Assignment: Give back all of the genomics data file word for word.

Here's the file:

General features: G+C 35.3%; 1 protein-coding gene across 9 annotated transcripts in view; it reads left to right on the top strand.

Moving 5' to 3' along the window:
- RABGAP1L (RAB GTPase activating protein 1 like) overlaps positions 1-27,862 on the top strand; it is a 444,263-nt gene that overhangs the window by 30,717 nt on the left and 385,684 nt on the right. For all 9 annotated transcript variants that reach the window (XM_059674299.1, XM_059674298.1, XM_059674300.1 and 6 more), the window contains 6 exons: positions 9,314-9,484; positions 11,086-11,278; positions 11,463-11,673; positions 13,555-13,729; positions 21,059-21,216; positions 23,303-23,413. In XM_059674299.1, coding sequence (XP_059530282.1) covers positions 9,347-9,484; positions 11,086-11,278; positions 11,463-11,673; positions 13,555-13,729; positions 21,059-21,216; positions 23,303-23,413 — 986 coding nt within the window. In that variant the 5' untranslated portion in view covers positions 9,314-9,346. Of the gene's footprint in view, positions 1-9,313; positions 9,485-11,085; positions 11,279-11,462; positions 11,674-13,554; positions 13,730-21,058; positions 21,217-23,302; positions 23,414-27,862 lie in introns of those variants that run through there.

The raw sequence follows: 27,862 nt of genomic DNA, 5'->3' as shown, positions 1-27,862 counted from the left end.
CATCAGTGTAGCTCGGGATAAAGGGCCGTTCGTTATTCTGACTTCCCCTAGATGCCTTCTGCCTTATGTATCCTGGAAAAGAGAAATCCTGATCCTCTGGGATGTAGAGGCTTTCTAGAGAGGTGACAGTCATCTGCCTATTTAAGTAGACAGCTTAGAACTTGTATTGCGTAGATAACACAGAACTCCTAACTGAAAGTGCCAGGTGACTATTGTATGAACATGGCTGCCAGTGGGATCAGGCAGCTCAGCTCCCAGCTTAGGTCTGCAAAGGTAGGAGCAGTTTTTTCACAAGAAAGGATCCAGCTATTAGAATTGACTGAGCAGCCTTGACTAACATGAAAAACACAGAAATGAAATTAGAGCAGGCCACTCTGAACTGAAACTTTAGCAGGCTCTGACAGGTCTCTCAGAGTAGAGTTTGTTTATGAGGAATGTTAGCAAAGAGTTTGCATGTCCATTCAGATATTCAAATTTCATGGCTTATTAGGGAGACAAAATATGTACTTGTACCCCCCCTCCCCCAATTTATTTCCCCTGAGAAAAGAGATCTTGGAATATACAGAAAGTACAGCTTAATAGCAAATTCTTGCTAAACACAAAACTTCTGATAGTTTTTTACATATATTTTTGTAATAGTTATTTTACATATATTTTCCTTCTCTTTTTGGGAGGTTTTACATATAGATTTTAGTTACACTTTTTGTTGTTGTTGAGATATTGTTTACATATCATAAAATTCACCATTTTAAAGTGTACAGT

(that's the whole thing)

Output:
General features: G+C 35.3%; 1 protein-coding gene across 9 annotated transcripts in view; it reads left to right on the top strand.

Moving 5' to 3' along the window:
- RABGAP1L (RAB GTPase activating protein 1 like) overlaps positions 1-27,862 on the top strand; it is a 444,263-nt gene that overhangs the window by 30,717 nt on the left and 385,684 nt on the right. For all 9 annotated transcript variants that reach the window (XM_059674299.1, XM_059674298.1, XM_059674300.1 and 6 more), the window contains 6 exons: positions 9,314-9,484; positions 11,086-11,278; positions 11,463-11,673; positions 13,555-13,729; positions 21,059-21,216; positions 23,303-23,413. In XM_059674299.1, coding sequence (XP_059530282.1) covers positions 9,347-9,484; positions 11,086-11,278; positions 11,463-11,673; positions 13,555-13,729; positions 21,059-21,216; positions 23,303-23,413 — 986 coding nt within the window. In that variant the 5' untranslated portion in view covers positions 9,314-9,346. Of the gene's footprint in view, positions 1-9,313; positions 9,485-11,085; positions 11,279-11,462; positions 11,674-13,554; positions 13,730-21,058; positions 21,217-23,302; positions 23,414-27,862 lie in introns of those variants that run through there.

The raw sequence follows: 27,862 nt of genomic DNA, 5'->3' as shown, positions 1-27,862 counted from the left end.
CATCAGTGTAGCTCGGGATAAAGGGCCGTTCGTTATTCTGACTTCCCCTAGATGCCTTCTGCCTTATGTATCCTGGAAAAGAGAAATCCTGATCCTCTGGGATGTAGAGGCTTTCTAGAGAGGTGACAGTCATCTGCCTATTTAAGTAGACAGCTTAGAACTTGTATTGCGTAGATAACACAGAACTCCTAACTGAAAGTGCCAGGTGACTATTGTATGAACATGGCTGCCAGTGGGATCAGGCAGCTCAGCTCCCAGCTTAGGTCTGCAAAGGTAGGAGCAGTTTTTTCACAAGAAAGGATCCAGCTATTAGAATTGACTGAGCAGCCTTGACTAACATGAAAAACACAGAAATGAAATTAGAGCAGGCCACTCTGAACTGAAACTTTAGCAGGCTCTGACAGGTCTCTCAGAGTAGAGTTTGTTTATGAGGAATGTTAGCAAAGAGTTTGCATGTCCATTCAGATATTCAAATTTCATGGCTTATTAGGGAGACAAAATATGTACTTGTACCCCCCCTCCCCCAATTTATTTCCCCTGAGAAAAGAGATCTTGGAATATACAGAAAGTACAGCTTAATAGCAAATTCTTGCTAAACACAAAACTTCTGATAGTTTTTTACATATATTTTTGTAATAGTTATTTTACATATATTTTCCTTCTCTTTTTGGGAGGTTTTACATATAGATTTTAGTTACACTTTTTGTTGTTGTTGAGATATTGTTTACATATCATAAAATTCACCATTTTAAAGTGTACAGT